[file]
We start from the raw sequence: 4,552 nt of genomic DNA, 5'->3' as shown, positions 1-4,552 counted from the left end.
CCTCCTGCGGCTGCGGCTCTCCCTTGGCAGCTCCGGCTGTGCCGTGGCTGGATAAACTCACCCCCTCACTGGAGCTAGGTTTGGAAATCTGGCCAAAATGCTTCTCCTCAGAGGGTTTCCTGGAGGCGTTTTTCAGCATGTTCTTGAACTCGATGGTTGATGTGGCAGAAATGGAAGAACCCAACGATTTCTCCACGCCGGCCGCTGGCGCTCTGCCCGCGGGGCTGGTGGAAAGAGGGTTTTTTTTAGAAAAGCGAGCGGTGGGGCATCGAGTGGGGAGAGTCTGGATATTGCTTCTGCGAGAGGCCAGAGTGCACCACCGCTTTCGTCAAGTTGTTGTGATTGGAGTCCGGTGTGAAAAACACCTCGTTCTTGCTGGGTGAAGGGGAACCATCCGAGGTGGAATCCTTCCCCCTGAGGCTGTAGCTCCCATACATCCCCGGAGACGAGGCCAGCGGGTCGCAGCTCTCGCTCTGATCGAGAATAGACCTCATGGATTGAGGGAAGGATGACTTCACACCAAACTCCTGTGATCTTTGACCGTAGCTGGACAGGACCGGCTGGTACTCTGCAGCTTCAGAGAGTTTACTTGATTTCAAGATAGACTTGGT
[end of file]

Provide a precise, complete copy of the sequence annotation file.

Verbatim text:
We start from the raw sequence: 4,552 nt of genomic DNA, 5'->3' as shown, positions 1-4,552 counted from the left end.
CCTCCTGCGGCTGCGGCTCTCCCTTGGCAGCTCCGGCTGTGCCGTGGCTGGATAAACTCACCCCCTCACTGGAGCTAGGTTTGGAAATCTGGCCAAAATGCTTCTCCTCAGAGGGTTTCCTGGAGGCGTTTTTCAGCATGTTCTTGAACTCGATGGTTGATGTGGCAGAAATGGAAGAACCCAACGATTTCTCCACGCCGGCCGCTGGCGCTCTGCCCGCGGGGCTGGTGGAAAGAGGGTTTTTTTTAGAAAAGCGAGCGGTGGGGCATCGAGTGGGGAGAGTCTGGATATTGCTTCTGCGAGAGGCCAGAGTGCACCACCGCTTTCGTCAAGTTGTTGTGATTGGAGTCCGGTGTGAAAAACACCTCGTTCTTGCTGGGTGAAGGGGAACCATCCGAGGTGGAATCCTTCCCCCTGAGGCTGTAGCTCCCATACATCCCCGGAGACGAGGCCAGCGGGTCGCAGCTCTCGCTCTGATCGAGAATAGACCTCATGGATTGAGGGAAGGATGACTTCACACCAAACTCCTGTGATCTTTGACCGTAGCTGGACAGGACCGGCTGGTACTCTGCAGCTTCAGAGAGTTTACTTGATTTCAAGATAGACTTGGT